I am a true 80’s baby so that means The Cosby Show was and still is my jam. Every Thursday, you could find me and my brother on the couch, in front of the television, waiting on the opening credits to roll. Of course we weren’t the only ones. (And even today, don’t let there be a Cosby Show marathon happening on a Saturday because I might not leave the house for a while.)
The Cosby Show was a beloved institution for millions of people of all ages, colors, and creeds; and because it’s timeless continues to entertain kids today. But I think 80’s babies have a special fondness for the show. Doubly true if we’re Black.
Earlier this week The Cosby Show was celebrated throughout the media world for having aired 30 years ago in 1984. While there had been other sitcoms featuring Black folks, (Good Times, The Jeffersons, What’s Happening, etc.) The Cosby Show was different because Bill Cosby came with a clear vision about the kind of show he wanted and how he wanted Black folks to be featured; and he was a major power player in making sure it was realized. At the onset the show was different from a lot of the loud talking and jiving that had occurred on other Black shows.
The Huxtables were Black without having to say, heyyy we’re Black and this is what Black should look like! Their undeniable Blackness was seamlessly woven into the characters’ lives and the storylines – so that even if the show had broad appeal, there were still some gems that sparkled bright for Black people. Like, the fact that Cliff and Clair attended HBCU’s (and rocked HBCU shirts), the Black visual and music artists who were featured, or that there was usually an EBONY or Essence magazine on the coffee table, or the episode where they talked about attending the March on Washington, or the episode when Clair and her friends’ recounted their sit-in experience, or when Cliff’s father, Russell, tells the story about how his son put conk in his hair to impress a girl. These are not insignificant details that should be overlooked. No, they are strategic placements of and shout outs to Black culture.
As much as mainstream loved the Huxtables and the universal humor, there were certain aspects of the show that gave a nod, a wink and a gun, as it were to Black folks. I didn’t know just how special the show was when I was 7 years old. I knew that it was a beautiful thing to watch a show where people looked like me, where kids got chided in a tone my mama would use, where there was a fun and funny daddy like my own father, and where problems got worked out together as a family.
I guess I took it for granted. Throughout the 80’s and into the 90’s network stations would give us A Different World, Fresh Prince of Bel-Air, Martin and Living Single just to name a few. I mean I swear 80’s and 90’s sitcoms were part of our reparations package or something. We were on TV. But more importantly, we were also behind the scenes as producers, writers, and directors. And we were putting out quality television that showed Black culture and still had mass appeal. We were visible.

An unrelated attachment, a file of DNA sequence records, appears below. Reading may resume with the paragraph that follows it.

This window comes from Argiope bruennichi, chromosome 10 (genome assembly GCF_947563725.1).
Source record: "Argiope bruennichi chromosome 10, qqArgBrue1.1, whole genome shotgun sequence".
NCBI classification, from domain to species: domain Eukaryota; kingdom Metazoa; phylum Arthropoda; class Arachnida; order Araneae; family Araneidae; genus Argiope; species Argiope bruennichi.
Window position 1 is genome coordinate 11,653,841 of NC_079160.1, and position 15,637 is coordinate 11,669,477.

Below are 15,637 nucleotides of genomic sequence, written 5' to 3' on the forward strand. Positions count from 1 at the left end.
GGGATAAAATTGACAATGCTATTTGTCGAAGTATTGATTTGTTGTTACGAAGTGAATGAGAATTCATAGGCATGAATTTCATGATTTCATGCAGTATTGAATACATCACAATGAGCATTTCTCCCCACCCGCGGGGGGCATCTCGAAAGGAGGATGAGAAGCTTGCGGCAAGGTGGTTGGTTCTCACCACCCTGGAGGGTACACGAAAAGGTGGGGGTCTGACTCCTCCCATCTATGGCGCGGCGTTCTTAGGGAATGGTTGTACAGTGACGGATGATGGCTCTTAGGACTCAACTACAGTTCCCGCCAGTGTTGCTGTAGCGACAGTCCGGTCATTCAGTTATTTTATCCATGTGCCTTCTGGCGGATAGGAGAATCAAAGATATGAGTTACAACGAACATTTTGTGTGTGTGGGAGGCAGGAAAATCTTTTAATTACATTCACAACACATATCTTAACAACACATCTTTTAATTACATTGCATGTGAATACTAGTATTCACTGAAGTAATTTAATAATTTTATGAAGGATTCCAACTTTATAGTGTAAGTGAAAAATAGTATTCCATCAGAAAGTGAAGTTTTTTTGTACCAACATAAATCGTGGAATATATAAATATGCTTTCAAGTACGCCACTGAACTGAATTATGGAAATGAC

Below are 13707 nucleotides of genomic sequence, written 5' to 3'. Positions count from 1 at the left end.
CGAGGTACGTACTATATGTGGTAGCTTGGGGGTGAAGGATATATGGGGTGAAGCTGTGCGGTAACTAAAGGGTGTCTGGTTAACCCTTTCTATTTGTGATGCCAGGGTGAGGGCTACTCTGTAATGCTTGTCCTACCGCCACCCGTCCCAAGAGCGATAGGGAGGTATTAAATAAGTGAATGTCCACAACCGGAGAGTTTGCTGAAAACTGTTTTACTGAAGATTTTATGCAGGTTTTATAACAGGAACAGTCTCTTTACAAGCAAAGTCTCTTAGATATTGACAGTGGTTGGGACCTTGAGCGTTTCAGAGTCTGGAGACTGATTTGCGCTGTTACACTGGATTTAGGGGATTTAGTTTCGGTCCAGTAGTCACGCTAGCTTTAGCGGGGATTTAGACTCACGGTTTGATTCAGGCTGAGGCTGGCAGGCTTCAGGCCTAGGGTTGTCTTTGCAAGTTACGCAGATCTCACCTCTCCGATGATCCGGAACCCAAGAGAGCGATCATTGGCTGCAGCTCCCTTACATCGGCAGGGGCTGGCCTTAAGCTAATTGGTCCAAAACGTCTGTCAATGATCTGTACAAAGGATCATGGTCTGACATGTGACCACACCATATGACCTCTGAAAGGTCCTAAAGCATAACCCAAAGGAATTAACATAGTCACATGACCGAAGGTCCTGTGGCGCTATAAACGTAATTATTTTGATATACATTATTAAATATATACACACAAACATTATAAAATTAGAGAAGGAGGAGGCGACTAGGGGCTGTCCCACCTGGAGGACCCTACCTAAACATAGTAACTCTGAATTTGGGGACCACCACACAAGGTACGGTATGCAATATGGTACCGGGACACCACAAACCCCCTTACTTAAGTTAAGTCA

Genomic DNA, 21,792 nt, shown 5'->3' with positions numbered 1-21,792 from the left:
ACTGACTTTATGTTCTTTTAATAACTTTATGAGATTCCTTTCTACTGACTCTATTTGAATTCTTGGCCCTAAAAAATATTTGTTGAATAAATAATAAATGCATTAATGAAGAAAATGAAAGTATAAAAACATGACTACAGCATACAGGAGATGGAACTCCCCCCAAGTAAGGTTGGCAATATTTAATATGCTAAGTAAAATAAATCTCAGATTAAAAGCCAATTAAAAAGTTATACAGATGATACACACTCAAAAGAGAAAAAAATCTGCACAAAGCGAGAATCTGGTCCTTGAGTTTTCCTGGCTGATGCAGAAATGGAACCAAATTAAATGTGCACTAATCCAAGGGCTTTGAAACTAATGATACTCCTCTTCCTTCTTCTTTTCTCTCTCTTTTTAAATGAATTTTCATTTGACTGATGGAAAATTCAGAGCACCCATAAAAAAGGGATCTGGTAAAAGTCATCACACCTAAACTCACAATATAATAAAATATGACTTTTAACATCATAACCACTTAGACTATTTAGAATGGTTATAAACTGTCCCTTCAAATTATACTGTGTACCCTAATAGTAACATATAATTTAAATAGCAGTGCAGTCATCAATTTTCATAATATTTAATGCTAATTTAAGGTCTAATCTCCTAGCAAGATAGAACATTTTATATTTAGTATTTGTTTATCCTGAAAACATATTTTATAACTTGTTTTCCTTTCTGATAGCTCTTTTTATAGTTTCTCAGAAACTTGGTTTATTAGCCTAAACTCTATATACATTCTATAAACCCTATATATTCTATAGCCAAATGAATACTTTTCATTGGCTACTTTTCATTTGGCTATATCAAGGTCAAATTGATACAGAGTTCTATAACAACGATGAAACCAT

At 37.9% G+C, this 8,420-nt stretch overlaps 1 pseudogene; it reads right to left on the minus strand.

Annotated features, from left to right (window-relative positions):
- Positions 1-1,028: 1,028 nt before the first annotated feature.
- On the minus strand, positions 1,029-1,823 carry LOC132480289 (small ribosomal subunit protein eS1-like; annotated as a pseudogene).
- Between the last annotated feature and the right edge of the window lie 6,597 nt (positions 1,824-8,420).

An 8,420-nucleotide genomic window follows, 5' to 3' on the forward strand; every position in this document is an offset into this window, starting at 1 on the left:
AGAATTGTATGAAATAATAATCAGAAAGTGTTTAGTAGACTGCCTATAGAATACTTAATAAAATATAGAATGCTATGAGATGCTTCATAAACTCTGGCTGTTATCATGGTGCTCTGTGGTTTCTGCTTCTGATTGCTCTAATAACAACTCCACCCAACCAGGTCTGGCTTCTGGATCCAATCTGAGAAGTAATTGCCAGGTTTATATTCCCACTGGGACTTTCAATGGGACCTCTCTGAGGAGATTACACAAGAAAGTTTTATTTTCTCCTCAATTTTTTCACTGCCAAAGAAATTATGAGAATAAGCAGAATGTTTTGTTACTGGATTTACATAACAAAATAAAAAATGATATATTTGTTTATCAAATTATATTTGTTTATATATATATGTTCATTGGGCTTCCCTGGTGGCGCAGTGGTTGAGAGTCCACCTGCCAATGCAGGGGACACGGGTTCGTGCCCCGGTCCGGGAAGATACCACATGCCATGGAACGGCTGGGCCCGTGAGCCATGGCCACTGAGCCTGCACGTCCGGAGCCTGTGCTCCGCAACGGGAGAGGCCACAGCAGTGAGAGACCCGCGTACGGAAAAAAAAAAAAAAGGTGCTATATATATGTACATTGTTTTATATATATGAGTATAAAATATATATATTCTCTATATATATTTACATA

And then we weren’t. Somehow we became relegated to reality show shenanigans or being the ‘funny friend’ on mainstream shows. How long has it been since an all-Black cast appeared on network television? I’ll wait.
Enter ABC’s new sitcom, Black-ish which airs tonight. The show features Anthony Anderson as the patriarch of the Johnson family, Tracee Ellis-Ross as his wife, and Lawrence Fishburne as grandpa, plus four kids. The premise is that Anderson’s character believes his children are getting too soft since all they know is an affluent life and being in a mostly-white neighborhood. The show will feature his struggle between the kids’ urge to “assimilate” into the culture of their classmates, and their father’s desperate attempt to keep them rooted in his idea of Black culture.
I’ve already heard people deriding the name. Black-ish, they say. I don’t want to be Black-ish. But that’s just it, in this “post-racial” America where people love saying that race doesn’t matter all while acknowledging your race, Black-ish gives a modern day wink and nod to what so many Black folks who can read and are “articulate” have to go through when they hear something ignorant like, “you’re like Black, but not really Black because you’re not like those other Black people.”
Come again? Could you please tell that to the police offer and the bank loan manger then? And what other Black people? Ohhh those other Black people.
As a lover of television sitcoms (all kinds), I’m excited about Black-ish and all its possibilities. I would never put some ‘next Cosby Show’ type pressure on it because The Cosby Show thrived for reasons specific to its era. It came during a critical time, the Civil Rights fights still fresh for many people who were climbing into the Black middle class, and served as a much needed bridge between past sitcoms with Black people and future ones.
Black-ish is now needed for different reasons, to respond to current racial issues, and modern situations. It’s needed for a next generation of Black children who should be able to see people on television who like them, Black children who might be struggling with if they should totally assimilate or maintain some sort of racial pride. And it’s needed because the rest of the nation needs to see people being regular, ordinary, funny, a family, loving and loved. Oh and bonus, they’re Black.
Diana Veiga is a Spelman woman, a DC resident, and a freelance writer. Of course, she’s also on Twitter.